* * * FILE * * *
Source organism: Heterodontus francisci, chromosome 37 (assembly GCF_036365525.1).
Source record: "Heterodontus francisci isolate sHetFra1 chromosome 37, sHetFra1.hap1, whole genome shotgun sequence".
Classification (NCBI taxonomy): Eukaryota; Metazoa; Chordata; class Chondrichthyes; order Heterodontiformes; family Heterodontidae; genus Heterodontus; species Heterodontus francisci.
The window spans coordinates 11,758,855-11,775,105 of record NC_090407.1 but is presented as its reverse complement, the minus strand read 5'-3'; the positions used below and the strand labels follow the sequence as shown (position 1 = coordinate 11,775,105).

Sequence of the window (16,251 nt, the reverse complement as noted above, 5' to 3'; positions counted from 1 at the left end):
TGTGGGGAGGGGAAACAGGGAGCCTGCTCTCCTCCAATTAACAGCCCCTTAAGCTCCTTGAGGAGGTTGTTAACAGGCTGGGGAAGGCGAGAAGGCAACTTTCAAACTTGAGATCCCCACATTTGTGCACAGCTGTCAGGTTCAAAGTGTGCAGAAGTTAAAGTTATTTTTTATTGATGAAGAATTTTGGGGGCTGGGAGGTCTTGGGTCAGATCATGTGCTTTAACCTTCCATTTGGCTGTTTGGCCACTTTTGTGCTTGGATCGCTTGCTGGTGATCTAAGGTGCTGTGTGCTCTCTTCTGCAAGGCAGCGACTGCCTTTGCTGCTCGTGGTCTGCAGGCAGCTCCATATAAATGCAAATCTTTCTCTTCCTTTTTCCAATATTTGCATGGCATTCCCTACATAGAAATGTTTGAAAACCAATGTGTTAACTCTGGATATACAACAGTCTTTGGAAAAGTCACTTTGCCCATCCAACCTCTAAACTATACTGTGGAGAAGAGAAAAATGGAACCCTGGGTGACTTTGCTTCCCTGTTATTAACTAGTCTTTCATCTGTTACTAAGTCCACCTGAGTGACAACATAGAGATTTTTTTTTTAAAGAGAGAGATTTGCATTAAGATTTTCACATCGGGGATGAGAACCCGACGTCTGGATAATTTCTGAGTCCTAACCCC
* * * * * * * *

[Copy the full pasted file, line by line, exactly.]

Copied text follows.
Source organism: Heterodontus francisci, chromosome 37 (assembly GCF_036365525.1).
Source record: "Heterodontus francisci isolate sHetFra1 chromosome 37, sHetFra1.hap1, whole genome shotgun sequence".
Classification (NCBI taxonomy): Eukaryota; Metazoa; Chordata; class Chondrichthyes; order Heterodontiformes; family Heterodontidae; genus Heterodontus; species Heterodontus francisci.
The window spans coordinates 11,758,855-11,775,105 of record NC_090407.1 but is presented as its reverse complement, the minus strand read 5'-3'; the positions used below and the strand labels follow the sequence as shown (position 1 = coordinate 11,775,105).

Sequence of the window (16,251 nt, the reverse complement as noted above, 5' to 3'; positions counted from 1 at the left end):
TGTGGGGAGGGGAAACAGGGAGCCTGCTCTCCTCCAATTAACAGCCCCTTAAGCTCCTTGAGGAGGTTGTTAACAGGCTGGGGAAGGCGAGAAGGCAACTTTCAAACTTGAGATCCCCACATTTGTGCACAGCTGTCAGGTTCAAAGTGTGCAGAAGTTAAAGTTATTTTTTATTGATGAAGAATTTTGGGGGCTGGGAGGTCTTGGGTCAGATCATGTGCTTTAACCTTCCATTTGGCTGTTTGGCCACTTTTGTGCTTGGATCGCTTGCTGGTGATCTAAGGTGCTGTGTGCTCTCTTCTGCAAGGCAGCGACTGCCTTTGCTGCTCGTGGTCTGCAGGCAGCTCCATATAAATGCAAATCTTTCTCTTCCTTTTTCCAATATTTGCATGGCATTCCCTACATAGAAATGTTTGAAAACCAATGTGTTAACTCTGGATATACAACAGTCTTTGGAAAAGTCACTTTGCCCATCCAACCTCTAAACTATACTGTGGAGAAGAGAAAAATGGAACCCTGGGTGACTTTGCTTCCCTGTTATTAACTAGTCTTTCATCTGTTACTAAGTCCACCTGAGTGACAACATAGAGATTTTTTTTTTAAAGAGAGAGATTTGCATTAAGATTTTCACATCGGGGATGAGAACCCGACGTCTGGATAATTTCTGAGTCCTAACCCC